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People Are Totally Mesmerized By These Last Portraits Of Muhammad Ali

"These unique portraits add to the giant tapestry of imagery that recorded the Champ's life."

Posted on June 6, 2016, at 3:18 p.m. ET

Muhammad Ali's power and poise stand memorialized through a number of photos of the boxer as an emerging fighter, a Muslim convert, a comeback sportsman, and a retiree diagnosed with Parkinson's disease. But a series of recent portraits by British photographer Zenon Texeira have people mesmerized.

Fighting until the very end. Muhammad Ali's last portraits are incredibly powerful. Wow.

The photos published by The Sun capture Ali's waning days in a haunting series of portraits.

@balleralert / Via instagram.com

The portraits of the boxing champion, called "GOAT" by some fans for "greatest of all time," have really stayed with people.

@balleralert / Via instagram.com

"These are so special," said another person.

@balleralert / Via instagram.com

Some people had more mixed reactions.

@balleralert / Via instagram.com

While some thought the portraits didn't do Ali justice.

@balleralert / Via instagram.com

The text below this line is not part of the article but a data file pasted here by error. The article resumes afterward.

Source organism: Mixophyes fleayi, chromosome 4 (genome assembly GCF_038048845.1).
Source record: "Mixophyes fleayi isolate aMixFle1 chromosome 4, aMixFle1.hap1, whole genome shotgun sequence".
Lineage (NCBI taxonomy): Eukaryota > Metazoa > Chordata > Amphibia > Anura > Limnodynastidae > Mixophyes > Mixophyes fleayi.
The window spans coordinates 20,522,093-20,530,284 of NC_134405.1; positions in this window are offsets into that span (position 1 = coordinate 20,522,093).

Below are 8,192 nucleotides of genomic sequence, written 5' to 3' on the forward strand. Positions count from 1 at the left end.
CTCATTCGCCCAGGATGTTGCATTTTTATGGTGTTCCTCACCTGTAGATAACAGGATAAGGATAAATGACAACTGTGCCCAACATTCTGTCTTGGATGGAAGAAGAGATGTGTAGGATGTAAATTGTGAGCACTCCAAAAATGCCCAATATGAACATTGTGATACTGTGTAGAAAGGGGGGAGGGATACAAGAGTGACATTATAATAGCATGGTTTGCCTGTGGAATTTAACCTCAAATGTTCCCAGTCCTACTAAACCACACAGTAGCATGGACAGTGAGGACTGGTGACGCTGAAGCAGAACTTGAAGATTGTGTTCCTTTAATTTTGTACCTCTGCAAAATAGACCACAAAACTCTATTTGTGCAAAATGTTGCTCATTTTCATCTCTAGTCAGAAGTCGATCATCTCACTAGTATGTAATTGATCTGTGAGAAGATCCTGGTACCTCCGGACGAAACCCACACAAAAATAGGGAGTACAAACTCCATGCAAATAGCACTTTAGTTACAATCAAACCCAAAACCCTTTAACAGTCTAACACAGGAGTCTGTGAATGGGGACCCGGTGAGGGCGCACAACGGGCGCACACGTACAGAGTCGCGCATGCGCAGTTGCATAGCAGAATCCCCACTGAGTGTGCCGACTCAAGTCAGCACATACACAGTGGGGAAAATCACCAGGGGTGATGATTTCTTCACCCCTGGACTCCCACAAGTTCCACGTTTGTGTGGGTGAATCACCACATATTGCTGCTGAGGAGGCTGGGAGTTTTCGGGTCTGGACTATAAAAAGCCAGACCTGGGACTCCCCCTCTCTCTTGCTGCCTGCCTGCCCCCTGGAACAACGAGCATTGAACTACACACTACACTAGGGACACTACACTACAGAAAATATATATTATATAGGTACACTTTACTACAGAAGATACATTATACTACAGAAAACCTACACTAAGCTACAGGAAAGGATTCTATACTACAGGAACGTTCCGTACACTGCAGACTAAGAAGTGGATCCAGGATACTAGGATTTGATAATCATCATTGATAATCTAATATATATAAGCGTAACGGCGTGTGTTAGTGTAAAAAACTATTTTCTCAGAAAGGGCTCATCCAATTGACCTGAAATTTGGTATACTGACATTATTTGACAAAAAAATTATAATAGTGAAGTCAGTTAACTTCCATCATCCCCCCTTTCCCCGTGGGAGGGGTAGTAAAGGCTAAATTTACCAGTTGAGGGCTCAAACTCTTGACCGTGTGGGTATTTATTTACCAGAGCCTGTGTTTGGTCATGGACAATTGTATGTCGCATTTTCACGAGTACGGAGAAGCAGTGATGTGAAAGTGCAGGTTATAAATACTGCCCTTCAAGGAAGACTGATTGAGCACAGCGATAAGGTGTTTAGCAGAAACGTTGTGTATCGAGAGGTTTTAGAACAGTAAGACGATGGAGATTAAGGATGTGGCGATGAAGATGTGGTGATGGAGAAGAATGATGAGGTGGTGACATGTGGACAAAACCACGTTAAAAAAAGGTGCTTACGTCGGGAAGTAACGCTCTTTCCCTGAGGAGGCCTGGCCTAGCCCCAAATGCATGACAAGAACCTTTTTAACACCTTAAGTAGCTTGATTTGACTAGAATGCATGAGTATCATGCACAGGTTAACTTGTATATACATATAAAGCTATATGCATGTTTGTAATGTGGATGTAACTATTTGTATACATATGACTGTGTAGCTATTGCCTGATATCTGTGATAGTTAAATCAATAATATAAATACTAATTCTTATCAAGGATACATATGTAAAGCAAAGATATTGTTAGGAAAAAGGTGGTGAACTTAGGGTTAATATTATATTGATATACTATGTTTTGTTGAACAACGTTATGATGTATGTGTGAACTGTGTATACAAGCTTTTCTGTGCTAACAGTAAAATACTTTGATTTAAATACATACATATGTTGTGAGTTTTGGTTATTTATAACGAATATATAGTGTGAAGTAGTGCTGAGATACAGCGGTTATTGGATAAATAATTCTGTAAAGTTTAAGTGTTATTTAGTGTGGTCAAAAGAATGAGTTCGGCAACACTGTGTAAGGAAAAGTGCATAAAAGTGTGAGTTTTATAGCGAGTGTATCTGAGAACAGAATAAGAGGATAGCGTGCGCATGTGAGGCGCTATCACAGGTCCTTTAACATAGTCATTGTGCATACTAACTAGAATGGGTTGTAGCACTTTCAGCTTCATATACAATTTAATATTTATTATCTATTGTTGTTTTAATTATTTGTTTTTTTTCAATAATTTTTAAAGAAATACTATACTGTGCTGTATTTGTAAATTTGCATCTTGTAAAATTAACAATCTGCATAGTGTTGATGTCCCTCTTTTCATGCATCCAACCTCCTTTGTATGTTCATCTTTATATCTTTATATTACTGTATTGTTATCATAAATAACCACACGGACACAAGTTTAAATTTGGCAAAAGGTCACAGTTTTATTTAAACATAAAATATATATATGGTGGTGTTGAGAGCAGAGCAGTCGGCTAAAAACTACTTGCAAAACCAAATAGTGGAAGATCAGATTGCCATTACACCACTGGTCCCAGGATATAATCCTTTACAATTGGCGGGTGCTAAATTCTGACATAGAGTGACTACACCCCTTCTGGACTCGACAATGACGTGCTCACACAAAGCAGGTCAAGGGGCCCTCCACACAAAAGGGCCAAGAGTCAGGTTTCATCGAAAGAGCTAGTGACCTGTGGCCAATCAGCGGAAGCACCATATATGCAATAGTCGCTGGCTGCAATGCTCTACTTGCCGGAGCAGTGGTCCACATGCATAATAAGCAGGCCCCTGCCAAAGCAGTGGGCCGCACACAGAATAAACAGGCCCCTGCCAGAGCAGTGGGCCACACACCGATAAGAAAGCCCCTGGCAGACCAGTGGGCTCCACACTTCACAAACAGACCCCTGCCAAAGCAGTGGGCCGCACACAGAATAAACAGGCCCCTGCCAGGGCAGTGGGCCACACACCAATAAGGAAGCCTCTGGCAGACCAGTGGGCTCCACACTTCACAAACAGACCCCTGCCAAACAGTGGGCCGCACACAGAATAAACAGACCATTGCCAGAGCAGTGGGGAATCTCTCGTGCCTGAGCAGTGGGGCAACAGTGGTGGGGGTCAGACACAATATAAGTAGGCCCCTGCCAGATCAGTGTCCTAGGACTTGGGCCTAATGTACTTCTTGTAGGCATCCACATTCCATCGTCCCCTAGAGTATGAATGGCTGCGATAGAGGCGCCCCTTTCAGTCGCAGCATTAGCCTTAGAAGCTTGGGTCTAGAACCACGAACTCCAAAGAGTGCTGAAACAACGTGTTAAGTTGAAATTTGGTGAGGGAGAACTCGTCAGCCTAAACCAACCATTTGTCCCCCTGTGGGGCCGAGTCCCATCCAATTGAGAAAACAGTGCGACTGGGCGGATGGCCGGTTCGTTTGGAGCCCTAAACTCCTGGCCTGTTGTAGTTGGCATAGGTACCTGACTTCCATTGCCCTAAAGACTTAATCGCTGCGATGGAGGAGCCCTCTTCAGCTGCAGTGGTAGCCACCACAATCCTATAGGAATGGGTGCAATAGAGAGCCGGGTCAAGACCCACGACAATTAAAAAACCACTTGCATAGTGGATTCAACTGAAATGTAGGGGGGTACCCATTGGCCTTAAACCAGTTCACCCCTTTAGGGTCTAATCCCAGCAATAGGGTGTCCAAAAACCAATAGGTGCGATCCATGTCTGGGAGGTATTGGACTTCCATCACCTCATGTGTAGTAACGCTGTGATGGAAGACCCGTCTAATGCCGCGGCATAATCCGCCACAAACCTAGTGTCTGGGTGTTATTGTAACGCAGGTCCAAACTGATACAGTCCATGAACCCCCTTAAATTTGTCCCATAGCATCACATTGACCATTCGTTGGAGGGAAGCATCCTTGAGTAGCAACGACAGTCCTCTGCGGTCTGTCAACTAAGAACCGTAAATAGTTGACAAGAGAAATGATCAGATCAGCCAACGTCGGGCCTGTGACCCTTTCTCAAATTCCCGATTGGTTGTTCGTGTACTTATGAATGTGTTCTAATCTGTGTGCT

Texeira told The Sun he was "over the moon" with what he captured of the 74-year-old boxer at his home in Phoenix, Arizona.

Zenon Texeira / Via zenontexeira.com

Texeira described Ali's eyes as being "pretty as ever" and told the tabloid that the fighter was in "good spirits."

"It was an absolute pleasure and privilege to photograph one of the biggest icons this planet has ever seen," Texeira said. "To capture his majesty with such intimacy fulfills a dream. I feel blessed to have met my all-time sporting hero."

Gordon Smart, who edited The Sun's edition featuring the photo series, said the portraits show Ali "dignified" with "a smile inside."

@Jon_Star @richarddeitsch Here's the reasoning from Gordon Smart, who's editing tomorrow's newspaper...

"His legacy will never be forgotten," said Texeira, who was nervous about photographing one of the most photographed people in history. "These unique portraits add to the giant tapestry of imagery that recorded the Champ's life."

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